Cool! And that's the way I typically deal with it in any given pipe, until it frustrates to the point of getting a pipe cleaner. Not all of my pipes gurgle, but the bent ones are more prone to it. I will try drying my bowl for tonight. :)
 

WyoBob

Member
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#12
I'm going to phrase this in the form of a question so that I don't get busted for posting in the "old fart thread". Do other people think the stem is the biggest issue? I've noticed with my meerschaums, and as other have observed in this thread, meerschaums with restricted stems-to-shank joints are very prone to gurgling. Meerschaum is also significantly more absorbent than briar, so if the added absorptive power of the meerschaum cannot prevent a gurgle, there seems little hope that the absorptive capacity of briar will be able to prevent it. Even with my bad smoking techniques, I have been able to stop some of my briars from gurgling by opening the airway in the vulcanite. Does my experience mesh with other people observations?
David, I think you nailed it. Restricted airways (small diameter) in the stem "plug" more quickly with condensation. A larger bore has a larger surface area and moisture that condenses may not gather and drop down to block the passageway and cause gurgling.

My only gurgle problems occurred in the stem. The heel may be wet which would lead one to believe that's where the gurgle is taking place and possibly it is. I tested for this (sorry, no graphs) by marking pipe cleaners to the length of the gurgling stems. If the gurgle ceased when the cleaner was put in to the end of the tenon, I increased the diameter of the bore. This happened on one meer and two cobs. The Forever nose warmer stem in any cob and the Freehand stem both collected enough moisture to cause gurgle but this ceased with increasing the hole diameter.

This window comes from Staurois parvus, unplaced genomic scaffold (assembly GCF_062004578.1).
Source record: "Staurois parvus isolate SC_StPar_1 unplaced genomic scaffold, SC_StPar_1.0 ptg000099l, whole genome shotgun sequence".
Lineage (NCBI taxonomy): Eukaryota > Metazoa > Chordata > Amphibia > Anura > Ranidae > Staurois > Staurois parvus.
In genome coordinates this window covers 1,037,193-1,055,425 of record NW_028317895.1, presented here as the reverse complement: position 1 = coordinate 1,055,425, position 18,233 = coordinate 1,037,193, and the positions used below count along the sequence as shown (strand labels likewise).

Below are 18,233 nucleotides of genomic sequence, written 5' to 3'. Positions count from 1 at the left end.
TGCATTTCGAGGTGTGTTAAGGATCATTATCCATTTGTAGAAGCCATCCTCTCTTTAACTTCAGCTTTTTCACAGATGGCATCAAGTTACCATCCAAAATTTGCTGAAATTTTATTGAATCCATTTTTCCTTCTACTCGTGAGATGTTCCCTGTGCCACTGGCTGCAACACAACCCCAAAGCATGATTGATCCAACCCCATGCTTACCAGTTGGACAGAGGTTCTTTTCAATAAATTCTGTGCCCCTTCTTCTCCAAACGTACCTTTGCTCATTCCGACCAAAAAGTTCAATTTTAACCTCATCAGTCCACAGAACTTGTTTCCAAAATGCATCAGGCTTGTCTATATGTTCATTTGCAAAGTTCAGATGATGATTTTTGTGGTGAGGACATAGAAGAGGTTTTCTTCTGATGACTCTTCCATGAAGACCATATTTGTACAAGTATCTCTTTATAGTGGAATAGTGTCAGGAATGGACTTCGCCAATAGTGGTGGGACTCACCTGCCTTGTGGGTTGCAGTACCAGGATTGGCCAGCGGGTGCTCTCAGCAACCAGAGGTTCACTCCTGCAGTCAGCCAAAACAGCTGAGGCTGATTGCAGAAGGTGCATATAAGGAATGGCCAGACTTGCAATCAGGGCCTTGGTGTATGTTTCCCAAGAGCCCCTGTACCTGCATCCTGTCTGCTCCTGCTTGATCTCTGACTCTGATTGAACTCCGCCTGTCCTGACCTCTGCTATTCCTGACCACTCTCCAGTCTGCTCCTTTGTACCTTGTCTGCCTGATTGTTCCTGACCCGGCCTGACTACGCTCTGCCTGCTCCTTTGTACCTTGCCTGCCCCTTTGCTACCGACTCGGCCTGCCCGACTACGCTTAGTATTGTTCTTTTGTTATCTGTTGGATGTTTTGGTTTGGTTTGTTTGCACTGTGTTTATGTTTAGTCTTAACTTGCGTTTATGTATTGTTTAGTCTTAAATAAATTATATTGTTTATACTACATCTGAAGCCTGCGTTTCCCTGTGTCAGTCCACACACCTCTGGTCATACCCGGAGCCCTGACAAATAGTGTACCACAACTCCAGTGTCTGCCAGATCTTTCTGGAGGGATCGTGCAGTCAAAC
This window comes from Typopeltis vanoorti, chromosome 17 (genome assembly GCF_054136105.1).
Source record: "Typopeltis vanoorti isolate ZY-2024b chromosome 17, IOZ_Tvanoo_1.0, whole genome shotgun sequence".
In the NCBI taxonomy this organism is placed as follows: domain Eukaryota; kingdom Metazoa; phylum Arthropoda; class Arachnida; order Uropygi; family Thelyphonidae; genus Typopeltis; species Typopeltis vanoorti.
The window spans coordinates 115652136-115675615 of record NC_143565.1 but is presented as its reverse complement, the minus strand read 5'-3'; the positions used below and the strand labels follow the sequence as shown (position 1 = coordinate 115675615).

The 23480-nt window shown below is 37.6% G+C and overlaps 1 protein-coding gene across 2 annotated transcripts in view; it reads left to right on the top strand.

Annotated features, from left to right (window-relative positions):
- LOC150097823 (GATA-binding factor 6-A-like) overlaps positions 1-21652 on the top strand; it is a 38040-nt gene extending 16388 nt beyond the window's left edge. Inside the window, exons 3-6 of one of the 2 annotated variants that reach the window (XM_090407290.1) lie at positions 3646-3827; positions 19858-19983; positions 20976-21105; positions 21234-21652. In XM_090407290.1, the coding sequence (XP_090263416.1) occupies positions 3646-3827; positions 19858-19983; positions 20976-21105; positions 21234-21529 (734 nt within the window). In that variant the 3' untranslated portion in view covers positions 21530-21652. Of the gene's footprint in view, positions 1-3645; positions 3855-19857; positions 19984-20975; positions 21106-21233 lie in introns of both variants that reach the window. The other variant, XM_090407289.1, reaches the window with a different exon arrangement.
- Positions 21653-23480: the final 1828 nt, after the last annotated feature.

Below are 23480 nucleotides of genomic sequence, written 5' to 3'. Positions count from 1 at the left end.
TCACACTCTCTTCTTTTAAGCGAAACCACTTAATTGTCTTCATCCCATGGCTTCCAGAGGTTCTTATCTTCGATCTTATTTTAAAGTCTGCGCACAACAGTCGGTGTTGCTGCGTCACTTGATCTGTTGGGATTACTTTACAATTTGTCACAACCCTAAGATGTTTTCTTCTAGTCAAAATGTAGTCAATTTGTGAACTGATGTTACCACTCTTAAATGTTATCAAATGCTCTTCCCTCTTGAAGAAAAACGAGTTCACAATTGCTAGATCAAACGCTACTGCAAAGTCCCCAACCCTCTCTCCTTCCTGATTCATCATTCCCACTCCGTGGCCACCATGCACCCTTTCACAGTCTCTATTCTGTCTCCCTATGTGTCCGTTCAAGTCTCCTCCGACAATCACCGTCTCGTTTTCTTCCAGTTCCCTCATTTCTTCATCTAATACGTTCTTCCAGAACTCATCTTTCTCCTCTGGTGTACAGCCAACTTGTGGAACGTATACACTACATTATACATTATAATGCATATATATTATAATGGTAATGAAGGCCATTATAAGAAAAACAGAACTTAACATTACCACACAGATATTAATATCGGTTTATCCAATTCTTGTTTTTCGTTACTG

I think another factor that helps precipitate the problem (clever, huh?) is the large mass of the vulcanite which stays cooler. If the mass is reduced by drilling out material, I think it warms up more quickly and helps reduce the moisture problem.

WyoBob
 

Kiowapipe

Active Member
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#13
Try setting out a bowl's worth of tobacco to dry for ten minutes before you load it. With your meer, I'll buy you two cokes if drilling out the tenon doesn't help. With your briars, you may be smoking too fast. If you never need to relight, you might be smoking too fast :) Also, are you a clencher? If you clench a lot, you're going to get more moisture in your pipe.
 

DGErwin11

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#14
Sometimes your gurgle may be caused by a wee little chunk of tobacco partially getting sucked into the airway. Of course if that happens, you will notice a more restricted draft. Just blow into the stem or poke it with a pipe cleaner.
 

ruffinogold

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#15
Smoke blends that are ready to go .. lol . Man , I cant stand drying out tobacco . Why not have it at a ready point for when the tin is popped ... good for the smoker you'd think . To me , it's the extra step in customer service :) . MB products are ready to go , as an example
 
#16
Try setting out a bowl's worth of tobacco to dry for ten minutes before you load it. With your meer, I'll buy you two cokes if drilling out the tenon doesn't help. With your briars, you may be smoking too fast. If you never need to relight, you might be smoking too fast :) Also, are you a clencher? If you clench a lot, you're going to get more moisture in your pipe.

First I'll try drying. Then I'll try drilling. Not too much clenching goes on.
 

cobbsmoker

Active Member
#18
I disagree with wide open draws packed loose, they burn hot and fast and fill your bowl with moisture if you’re a puffer, smaller diameter draught, packed to the firm side gives me a slower, cooler burn with no moisture in the bowl, shank or stem while clenching my pipe, smoking using the normal rhythm of my breathing as I smoke. The old school way of clenching a pipe when you smoke works the best for me. :)